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Practical Plane Making (Part I)


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The following article by William J. Armour was originally published in four parts in "Work, The Illustrated Journal for Mechanics" in early 1898. Armour was a plane maker from the Pimlico area of London and is noted in W.L. Goodman's book "British Planemakers From 1700". A number of his hand planes, saws and other woodworking tools have surfaced over the years as he was in business for some 35 years or so. At the time these articles appeared in "Work", William Armour was located at 47 Hindon Street, Pimlico.

W.J. Armour appeared to have an association with the well known planemaking firm, John Moseley & Son, and may have worked there at some stage. Indeed some of Armours' advertisements from "Work", as well as various markings on his hand planes, stated "From the Original John Moseley & Son" but the exact connection is not known. One thing that is certain is that his knowledge of plane making is quite considerable and very sound. In the introduction to his articles, Amour stated his intention to cover five areas of planemaking: flat (bench) planes, moulding planes, stop work planes (plougs, fillisters and dado grooving planes), coachmakers tools and iron planes, and planes made to drawings. The methods described in making flat planes, moulding planes and stop work planes are quite detailed. However, making planes to architects drawings, and making sash templates are decsribed briefly at the end of the section on moulding planes (Part II). Unfortunately coachmakers tools and iron planes are not covered at all, and there's a possibility that the intended final chapter was either not written or not published. Likewise there are no later references in "Work" to the missing section and the last advertisement for W.J. Armour tools appeared in March of that year.

Practical Planemaking 1

By W. J. Armour

Of all the tools used by carpenters, cabinet makers, coach-builders, and other workers in wood, there is none that they are more familiar with than the plane; but there has always been a mystery surrounding the method of making planes. In the columns of different journals there have been from time to time articles touching this subject, but none of those that I have seen are at all correct. In many instances the file has been made to play a very prominent part; this is quite a mistake, as in making a flat plane it is not used at all, except to file the edges of the trimming. The different planes will be dealt with in the following order: Firstly, flat planes, such as jack, try, and smooth planes; secondly planes for moulding work, such as hollows and rounds, beads, ovolos, O.G.'s, and sash planes; thirdly, stop work, such as ploughs, fillisters, and grooving planes; fourthly, coachmaker's tools and iron planes; and fifthly, planes made to drawings or patterns.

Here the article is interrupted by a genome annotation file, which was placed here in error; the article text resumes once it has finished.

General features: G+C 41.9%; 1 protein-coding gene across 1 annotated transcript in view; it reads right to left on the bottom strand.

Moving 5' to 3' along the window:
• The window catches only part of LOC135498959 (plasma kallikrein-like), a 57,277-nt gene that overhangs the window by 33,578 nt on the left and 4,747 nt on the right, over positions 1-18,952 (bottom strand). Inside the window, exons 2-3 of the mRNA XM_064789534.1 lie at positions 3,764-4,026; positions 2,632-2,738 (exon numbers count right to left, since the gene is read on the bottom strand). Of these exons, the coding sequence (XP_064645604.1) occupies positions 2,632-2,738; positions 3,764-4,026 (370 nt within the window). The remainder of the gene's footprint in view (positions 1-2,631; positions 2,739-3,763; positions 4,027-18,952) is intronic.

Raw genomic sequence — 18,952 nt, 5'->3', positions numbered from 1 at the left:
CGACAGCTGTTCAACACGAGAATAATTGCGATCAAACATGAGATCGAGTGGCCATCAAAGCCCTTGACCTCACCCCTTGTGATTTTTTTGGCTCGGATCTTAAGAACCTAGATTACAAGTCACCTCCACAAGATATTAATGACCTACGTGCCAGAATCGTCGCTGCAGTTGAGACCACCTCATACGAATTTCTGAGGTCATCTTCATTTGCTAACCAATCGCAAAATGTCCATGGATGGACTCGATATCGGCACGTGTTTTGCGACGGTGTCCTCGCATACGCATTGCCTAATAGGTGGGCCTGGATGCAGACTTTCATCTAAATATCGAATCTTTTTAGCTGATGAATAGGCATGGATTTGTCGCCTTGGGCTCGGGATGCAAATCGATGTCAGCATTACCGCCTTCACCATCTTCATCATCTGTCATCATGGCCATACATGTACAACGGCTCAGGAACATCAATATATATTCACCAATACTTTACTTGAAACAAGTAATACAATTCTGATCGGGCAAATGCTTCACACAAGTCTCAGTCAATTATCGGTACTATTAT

The Jack Plane

The wood selected should be cut from a centre plank of beech as near to the bark as can be, then it is put into a tank and steamed for about twenty-four hours, which drives out the sap and turns the wood from white to a reddish colour; this is done to assist the drying, and the sap being out of the wood it is not liable to cast. It should not be used before it is three years old, then it is cut into 17-in. lengths, which are planed up to 3 in. square. In all planes, that part which is closest to the bark is made the sole (see Fig.1) or working part, that being the hardest part of the wood. Measure 5 3/4 in. from the fore end and strike a line A B; this is called the bed line of the mouth. Strike another line C D about 3/16 in. from the bed line; this is called the mouth line. Then from the bed line strike the pitch of the bed (a c. Fig. 2), which is varied somewhat according to the work to be done; it is generally an angle of about 50 degrees. Then strike a line (D E, Fig.3) from the top of the bed line across the top of the plane; this is the top of the bed. From this line measure 1 in., then strike a line across (F G, Fig. 3); this is called the butment line. If the iron used is 2 1/4 in. wide, measure from the butment line 2 1/2 in. (it being in nearly all cases of bench planes 1/4 in. wider than the iron used); strike a line H K, which is called the front; then strike a line B D (Fig. 2) on the side of the plane from the butment line to the mouth line on the face of the plane.